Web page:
Résumé of the Future

MBA students have the toughest choices.

I’d like to say that everything I’ve done in my MBA courses has been relevant to my career; I’ve analyzed the Disney/Marvel merger (twice), I’ve performed linear regressions (multiple times), and I’ve determined my BATNA (ever more frequently).

One thing, though, stands out as the most beneficial exercise I’ve performed to date: My Future Résumé.

In Professor Clark’s Management of Organizations and Human Capital course, we were instructed to develop a résumé which reflected how we wanted our “next five professional years” to pan out. My first reaction when I sat down to do the assignment was a little nervousness.

Before this assignment, I was still trying to find out “what I wanted to be when I grew up.” I wasn’t walking a well landscaped and properly drained path like many of my colleagues. My path was more reminiscent of pave stones forming a crooked, yet generally straight line surrounded by grass that hadn’t been mowed in a while. Couple of weeds in there too.

The path was a mess, but the destination it was leading to was a little less unkempt. Destination: I want to be a leader in business. Vague? Duh. But it was less vague than my actual career path. When I began putting together my “5 Year Résumé,” I went into it with an open mind. Whatever I decide to “concentrate” in at Kogod doesn’t necessarily determine where I go in my career. Not to mention, my career, God willing, is going to be over a fairly long period of time. The chances of me changing my mind or becoming interested in new things are rather high – especially for someone like me.

I started with what I currently think Kogod could result in. I like the numbers and analysis we performed in economics, and I also like the soft skills I’m learning in my other classes. “Maybe Private Equity or some other financial field would suit me well,” I thought. “Maybe that’s how I start my new career when I leave Kogod.” So, the early years of my 5-Year Résumé reflected some financial analysis experience.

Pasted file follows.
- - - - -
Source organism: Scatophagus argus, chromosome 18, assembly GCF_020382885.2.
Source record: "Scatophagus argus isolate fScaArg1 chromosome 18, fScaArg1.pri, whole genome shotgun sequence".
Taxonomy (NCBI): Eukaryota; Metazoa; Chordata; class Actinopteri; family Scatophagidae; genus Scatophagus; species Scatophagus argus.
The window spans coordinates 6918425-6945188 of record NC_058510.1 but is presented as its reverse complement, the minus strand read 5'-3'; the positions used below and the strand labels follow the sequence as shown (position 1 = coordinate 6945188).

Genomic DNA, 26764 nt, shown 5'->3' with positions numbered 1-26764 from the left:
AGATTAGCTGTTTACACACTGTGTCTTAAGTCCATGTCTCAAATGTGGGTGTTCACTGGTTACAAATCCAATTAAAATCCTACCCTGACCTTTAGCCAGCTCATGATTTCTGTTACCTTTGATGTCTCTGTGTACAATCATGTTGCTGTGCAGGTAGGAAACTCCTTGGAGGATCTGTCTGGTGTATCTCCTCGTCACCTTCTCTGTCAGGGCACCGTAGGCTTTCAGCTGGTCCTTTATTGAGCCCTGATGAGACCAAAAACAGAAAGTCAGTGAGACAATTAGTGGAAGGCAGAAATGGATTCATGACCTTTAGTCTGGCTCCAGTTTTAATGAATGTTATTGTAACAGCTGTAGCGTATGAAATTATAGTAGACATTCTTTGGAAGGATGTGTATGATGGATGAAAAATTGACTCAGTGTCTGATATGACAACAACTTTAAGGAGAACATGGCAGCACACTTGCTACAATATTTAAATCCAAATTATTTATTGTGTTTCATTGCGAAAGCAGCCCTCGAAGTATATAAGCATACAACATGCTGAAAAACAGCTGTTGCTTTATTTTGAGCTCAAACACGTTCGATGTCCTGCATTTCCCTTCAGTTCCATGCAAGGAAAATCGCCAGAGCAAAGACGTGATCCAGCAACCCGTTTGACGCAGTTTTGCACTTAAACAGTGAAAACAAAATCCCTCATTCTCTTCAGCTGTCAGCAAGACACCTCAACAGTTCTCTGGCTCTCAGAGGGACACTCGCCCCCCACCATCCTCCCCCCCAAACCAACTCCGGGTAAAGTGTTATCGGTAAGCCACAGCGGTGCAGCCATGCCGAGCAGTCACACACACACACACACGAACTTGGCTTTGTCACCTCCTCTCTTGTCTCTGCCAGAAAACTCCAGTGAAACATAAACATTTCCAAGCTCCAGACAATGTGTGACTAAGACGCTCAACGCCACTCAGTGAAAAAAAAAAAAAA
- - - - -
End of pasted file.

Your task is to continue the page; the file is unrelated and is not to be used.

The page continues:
My thought process, however, kept coming back to an operations mindset. I’m moving away from being an engineer, per se, but I’m not losing my interest in how things are made. In fact, I love the show “How It’s Made.” So, I envisioned my career turning toward something more logistical in the products industry (rather than the services industry). I suppose, though, I could always operate a service…but, that’s neither here nor there.

You can't operate this with an Xbox controller.

I decided I’d take my “newly acquired” finance background and transition into Operations Management for a manufacturing firm called Company X. They make widgets…damn good ones, too.

There I would start managing the general operations of a factory (no, I’m not a floor manager) and then progress through the ranks employing innovative thinking and strategies to cut costs and increase employee retention. I even imagined creating a “brand new” way to incentivize my workforce. It involved a company trophy. Nuff said.

At the end of five years, my Future Résumé has me working as Director of East-Coast Operations for Company X. Sounds good to me, I guess. Is this necessarily what’s going to happen? I hope not – that’d be mad boring. MAD boring. I’m fully expecting things NOT to go according to plan. But at least at this point, my path is a little more manicured, the weeds have been trimmed back, and my destination is a little more in focus.

I figure this trend will continue as I progress through the MBA program and gain new insight to the possible career options I’ll have. I recommend that everyone develop their own Future Résumé. It’s a great way to determine how to potentially reach your goals and it helps make sure your current path (if you have one) still leads to the goals you have in mind.

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